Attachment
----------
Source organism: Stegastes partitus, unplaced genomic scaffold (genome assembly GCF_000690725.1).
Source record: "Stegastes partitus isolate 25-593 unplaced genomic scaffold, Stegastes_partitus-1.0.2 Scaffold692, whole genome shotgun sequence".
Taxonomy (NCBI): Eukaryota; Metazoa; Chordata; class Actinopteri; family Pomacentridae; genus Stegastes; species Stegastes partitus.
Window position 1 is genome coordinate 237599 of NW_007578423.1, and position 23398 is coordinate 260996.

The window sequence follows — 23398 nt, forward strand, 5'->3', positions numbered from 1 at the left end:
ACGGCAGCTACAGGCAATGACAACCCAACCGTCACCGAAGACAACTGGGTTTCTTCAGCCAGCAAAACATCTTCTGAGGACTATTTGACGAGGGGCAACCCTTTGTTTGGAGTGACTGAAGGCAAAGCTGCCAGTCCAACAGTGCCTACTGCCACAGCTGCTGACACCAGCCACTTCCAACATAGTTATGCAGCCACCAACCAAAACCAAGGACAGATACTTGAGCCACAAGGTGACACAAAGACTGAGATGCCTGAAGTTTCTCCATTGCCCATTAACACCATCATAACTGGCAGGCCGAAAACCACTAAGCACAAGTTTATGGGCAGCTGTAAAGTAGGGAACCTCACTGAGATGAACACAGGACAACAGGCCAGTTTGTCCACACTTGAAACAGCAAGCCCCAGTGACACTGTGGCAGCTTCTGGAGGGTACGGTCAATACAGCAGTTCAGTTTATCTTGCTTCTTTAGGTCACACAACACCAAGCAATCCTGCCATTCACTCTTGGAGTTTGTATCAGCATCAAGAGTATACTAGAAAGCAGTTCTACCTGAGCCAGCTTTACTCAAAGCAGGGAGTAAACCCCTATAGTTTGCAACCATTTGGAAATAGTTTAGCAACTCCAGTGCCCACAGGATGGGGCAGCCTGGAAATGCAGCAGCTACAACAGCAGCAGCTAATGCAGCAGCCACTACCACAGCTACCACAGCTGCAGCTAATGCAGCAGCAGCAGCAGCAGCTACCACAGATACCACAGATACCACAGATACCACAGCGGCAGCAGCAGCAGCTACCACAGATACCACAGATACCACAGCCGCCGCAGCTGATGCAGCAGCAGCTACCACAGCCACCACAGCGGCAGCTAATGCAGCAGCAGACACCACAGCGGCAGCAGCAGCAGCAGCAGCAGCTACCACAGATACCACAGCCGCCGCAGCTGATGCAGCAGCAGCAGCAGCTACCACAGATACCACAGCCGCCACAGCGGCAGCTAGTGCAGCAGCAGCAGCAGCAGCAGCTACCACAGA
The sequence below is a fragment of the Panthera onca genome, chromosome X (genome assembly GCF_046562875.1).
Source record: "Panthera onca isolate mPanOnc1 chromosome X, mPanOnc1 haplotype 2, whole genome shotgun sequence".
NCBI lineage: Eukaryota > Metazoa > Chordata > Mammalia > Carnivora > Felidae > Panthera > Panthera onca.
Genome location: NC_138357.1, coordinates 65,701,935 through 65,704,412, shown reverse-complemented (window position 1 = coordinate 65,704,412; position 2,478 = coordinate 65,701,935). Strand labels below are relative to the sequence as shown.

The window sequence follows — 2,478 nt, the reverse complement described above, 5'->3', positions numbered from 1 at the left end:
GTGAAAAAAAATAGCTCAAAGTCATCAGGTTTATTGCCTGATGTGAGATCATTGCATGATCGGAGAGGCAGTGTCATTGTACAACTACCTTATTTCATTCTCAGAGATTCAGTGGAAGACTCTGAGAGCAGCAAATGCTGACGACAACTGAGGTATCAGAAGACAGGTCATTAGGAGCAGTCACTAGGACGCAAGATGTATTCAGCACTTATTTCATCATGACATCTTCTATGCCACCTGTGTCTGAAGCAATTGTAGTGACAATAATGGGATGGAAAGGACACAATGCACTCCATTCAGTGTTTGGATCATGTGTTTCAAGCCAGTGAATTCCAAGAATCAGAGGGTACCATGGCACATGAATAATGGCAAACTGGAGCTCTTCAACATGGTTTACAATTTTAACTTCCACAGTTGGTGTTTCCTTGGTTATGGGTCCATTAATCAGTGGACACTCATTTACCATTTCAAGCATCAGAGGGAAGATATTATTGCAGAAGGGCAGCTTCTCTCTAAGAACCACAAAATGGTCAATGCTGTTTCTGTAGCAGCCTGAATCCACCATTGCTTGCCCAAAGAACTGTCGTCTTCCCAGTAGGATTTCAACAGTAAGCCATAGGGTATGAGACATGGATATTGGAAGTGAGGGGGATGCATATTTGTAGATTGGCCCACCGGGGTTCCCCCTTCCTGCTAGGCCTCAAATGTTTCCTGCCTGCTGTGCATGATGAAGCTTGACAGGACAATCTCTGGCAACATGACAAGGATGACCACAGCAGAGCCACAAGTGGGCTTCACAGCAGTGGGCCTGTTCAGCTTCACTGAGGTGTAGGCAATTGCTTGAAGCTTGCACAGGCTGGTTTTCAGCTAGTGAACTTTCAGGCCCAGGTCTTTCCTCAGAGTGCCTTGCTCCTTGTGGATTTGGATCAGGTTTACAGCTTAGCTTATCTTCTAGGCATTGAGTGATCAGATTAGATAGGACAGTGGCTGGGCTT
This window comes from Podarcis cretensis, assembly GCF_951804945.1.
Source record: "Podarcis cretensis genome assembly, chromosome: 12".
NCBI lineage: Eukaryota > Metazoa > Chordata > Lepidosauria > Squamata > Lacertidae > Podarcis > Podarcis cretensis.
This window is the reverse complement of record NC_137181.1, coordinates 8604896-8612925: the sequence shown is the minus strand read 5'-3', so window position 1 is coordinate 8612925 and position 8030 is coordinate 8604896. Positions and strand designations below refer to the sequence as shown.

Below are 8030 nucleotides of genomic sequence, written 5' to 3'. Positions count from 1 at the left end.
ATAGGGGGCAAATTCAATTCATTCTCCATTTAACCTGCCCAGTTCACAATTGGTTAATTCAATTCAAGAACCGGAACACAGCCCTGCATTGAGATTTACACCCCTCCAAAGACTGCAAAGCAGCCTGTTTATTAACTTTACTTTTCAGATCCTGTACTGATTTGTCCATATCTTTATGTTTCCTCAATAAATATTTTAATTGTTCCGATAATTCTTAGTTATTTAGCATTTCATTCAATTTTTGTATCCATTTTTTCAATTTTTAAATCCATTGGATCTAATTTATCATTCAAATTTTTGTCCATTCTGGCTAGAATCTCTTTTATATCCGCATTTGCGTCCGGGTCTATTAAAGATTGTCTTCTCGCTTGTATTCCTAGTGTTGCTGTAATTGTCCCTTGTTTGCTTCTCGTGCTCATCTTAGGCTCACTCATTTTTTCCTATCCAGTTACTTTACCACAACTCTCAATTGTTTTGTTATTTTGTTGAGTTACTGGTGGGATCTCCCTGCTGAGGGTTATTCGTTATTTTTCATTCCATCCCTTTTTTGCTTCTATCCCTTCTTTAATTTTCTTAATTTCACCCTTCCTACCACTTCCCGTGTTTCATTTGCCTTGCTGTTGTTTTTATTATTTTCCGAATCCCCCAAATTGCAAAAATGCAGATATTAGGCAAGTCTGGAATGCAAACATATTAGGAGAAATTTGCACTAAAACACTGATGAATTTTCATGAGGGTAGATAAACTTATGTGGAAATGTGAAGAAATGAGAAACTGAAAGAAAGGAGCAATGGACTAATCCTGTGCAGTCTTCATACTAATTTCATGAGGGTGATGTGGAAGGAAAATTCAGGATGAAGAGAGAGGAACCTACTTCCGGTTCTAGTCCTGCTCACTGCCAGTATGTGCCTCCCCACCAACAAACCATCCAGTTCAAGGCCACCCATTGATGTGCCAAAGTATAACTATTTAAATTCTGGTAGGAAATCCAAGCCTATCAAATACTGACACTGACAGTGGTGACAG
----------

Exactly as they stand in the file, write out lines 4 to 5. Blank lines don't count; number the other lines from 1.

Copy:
Window position 1 is genome coordinate 237599 of NW_007578423.1, and position 23398 is coordinate 260996.

The window sequence follows — 23398 nt, forward strand, 5'->3', positions numbered from 1 at the left end: